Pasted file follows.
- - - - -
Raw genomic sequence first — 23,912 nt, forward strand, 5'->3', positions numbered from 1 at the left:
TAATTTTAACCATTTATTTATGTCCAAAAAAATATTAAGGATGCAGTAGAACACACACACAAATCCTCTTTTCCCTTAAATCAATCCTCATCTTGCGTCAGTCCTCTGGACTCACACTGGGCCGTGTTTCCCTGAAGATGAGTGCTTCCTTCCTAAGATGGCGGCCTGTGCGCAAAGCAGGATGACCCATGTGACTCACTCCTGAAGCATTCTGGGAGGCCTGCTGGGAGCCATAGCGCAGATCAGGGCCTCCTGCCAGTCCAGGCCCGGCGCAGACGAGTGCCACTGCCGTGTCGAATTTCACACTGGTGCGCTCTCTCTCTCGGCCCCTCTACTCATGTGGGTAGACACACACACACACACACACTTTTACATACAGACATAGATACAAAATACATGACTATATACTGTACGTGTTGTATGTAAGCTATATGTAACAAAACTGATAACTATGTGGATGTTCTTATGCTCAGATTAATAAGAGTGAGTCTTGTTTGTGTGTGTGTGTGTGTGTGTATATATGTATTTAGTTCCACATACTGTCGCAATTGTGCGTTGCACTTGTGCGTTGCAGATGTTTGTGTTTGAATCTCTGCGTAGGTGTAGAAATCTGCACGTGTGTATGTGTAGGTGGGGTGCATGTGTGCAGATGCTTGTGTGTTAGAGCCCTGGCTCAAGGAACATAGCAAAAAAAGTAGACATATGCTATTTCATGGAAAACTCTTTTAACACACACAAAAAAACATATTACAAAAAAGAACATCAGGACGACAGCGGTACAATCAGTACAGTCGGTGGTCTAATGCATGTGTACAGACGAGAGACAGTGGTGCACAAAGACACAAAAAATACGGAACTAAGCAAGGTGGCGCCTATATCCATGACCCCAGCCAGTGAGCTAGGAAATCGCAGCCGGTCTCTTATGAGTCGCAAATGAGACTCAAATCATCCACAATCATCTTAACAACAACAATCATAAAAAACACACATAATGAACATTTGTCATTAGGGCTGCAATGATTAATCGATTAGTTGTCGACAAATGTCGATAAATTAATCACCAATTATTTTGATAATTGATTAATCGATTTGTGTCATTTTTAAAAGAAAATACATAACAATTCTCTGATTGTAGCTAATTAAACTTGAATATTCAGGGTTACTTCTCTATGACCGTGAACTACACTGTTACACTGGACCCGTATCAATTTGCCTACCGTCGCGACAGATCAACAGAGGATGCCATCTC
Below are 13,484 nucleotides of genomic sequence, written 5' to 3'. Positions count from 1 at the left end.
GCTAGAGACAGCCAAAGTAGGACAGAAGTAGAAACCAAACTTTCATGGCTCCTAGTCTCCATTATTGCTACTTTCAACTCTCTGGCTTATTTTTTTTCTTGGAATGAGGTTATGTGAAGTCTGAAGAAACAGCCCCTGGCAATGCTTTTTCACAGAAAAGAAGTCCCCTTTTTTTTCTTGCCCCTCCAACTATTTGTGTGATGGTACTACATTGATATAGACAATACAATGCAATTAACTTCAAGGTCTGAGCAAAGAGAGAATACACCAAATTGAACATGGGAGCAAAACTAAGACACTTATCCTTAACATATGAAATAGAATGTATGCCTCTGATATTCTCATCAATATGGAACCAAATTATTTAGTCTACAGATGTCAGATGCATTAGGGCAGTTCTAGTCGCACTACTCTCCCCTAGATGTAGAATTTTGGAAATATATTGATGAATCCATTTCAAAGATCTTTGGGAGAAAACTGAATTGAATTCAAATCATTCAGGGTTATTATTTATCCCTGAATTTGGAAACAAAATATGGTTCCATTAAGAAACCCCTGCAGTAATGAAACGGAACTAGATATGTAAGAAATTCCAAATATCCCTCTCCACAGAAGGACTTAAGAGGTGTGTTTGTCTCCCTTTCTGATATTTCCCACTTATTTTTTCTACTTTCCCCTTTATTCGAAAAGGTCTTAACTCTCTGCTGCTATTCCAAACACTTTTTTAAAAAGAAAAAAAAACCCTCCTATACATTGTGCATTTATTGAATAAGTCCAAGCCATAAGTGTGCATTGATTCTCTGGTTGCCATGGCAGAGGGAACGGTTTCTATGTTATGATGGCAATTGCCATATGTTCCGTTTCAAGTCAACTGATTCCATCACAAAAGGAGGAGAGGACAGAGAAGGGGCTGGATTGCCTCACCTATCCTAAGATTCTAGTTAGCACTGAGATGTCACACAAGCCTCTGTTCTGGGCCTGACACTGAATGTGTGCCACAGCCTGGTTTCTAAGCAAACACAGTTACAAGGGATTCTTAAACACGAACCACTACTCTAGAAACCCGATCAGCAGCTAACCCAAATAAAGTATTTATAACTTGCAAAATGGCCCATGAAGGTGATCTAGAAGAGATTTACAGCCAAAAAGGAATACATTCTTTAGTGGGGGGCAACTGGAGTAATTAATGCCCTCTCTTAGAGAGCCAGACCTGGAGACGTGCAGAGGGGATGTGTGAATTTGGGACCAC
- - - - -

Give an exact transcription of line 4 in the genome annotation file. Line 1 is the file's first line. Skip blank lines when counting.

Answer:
GCTAGAGACAGCCAAAGTAGGACAGAAGTAGAAACCAAACTTTCATGGCTCCTAGTCTCCATTATTGCTACTTTCAACTCTCTGGCTTATTTTTTTTCTTGGAATGAGGTTATGTGAAGTCTGAAGAAACAGCCCCTGGCAATGCTTTTTCACAGAAAAGAAGTCCCCTTTTTTTTCTTGCCCCTCCAACTATTTGTGTGATGGTACTACATTGATATAGACAATACAATGCAATTAACTTCAAGGTCTGAGCAAAGAGAGAATACACCAAATTGAACATGGGAGCAAAACTAAGACACTTATCCTTAACATATGAAATAGAATGTATGCCTCTGATATTCTCATCAATATGGAACCAAATTATTTAGTCTACAGATGTCAGATGCATTAGGGCAGTTCTAGTCGCACTACTCTCCCCTAGATGTAGAATTTTGGAAATATATTGATGAATCCATTTCAAAGATCTTTGGGAGAAAACTGAATTGAATTCAAATCATTCAGGGTTATTATTTATCCCTGAATTTGGAAACAAAATATGGTTCCATTAAGAAACCCCTGCAGTAATGAAACGGAACTAGATATGTAAGAAATTCCAAATATCCCTCTCCACAGAAGGACTTAAGAGGTGTGTTTGTCTCCCTTTCTGATATTTCCCACTTATTTTTTCTACTTTCCCCTTTATTCGAAAAGGTCTTAACTCTCTGCTGCTATTCCAAACACTTTTTTAAAAAGAAAAAAAAACCCTCCTATACATTGTGCATTTATTGAATAAGTCCAAGCCATAAGTGTGCATTGATTCTCTGGTTGCCATGGCAGAGGGAACGGTTTCTATGTTATGATGGCAATTGCCATATGTTCCGTTTCAAGTCAACTGATTCCATCACAAAAGGAGGAGAGGACAGAGAAGGGGCTGGATTGCCTCACCTATCCTAAGATTCTAGTTAGCACTGAGATGTCACACAAGCCTCTGTTCTGGGCCTGACACTGAATGTGTGCCACAGCCTGGTTTCTAAGCAAACACAGTTACAAGGGATTCTTAAACACGAACCACTACTCTAGAAACCCGATCAGCAGCTAACCCAAATAAAGTATTTATAACTTGCAAAATGGCCCATGAAGGTGATCTAGAAGAGATTTACAGCCAAAAAGGAATACATTCTTTAGTGGGGGGCAACTGGAGTAATTAATGCCCTCTCTTAGAGAGCCAGACCTGGAGACGTGCAGAGGGGATGTGTGAATTTGGGACCAC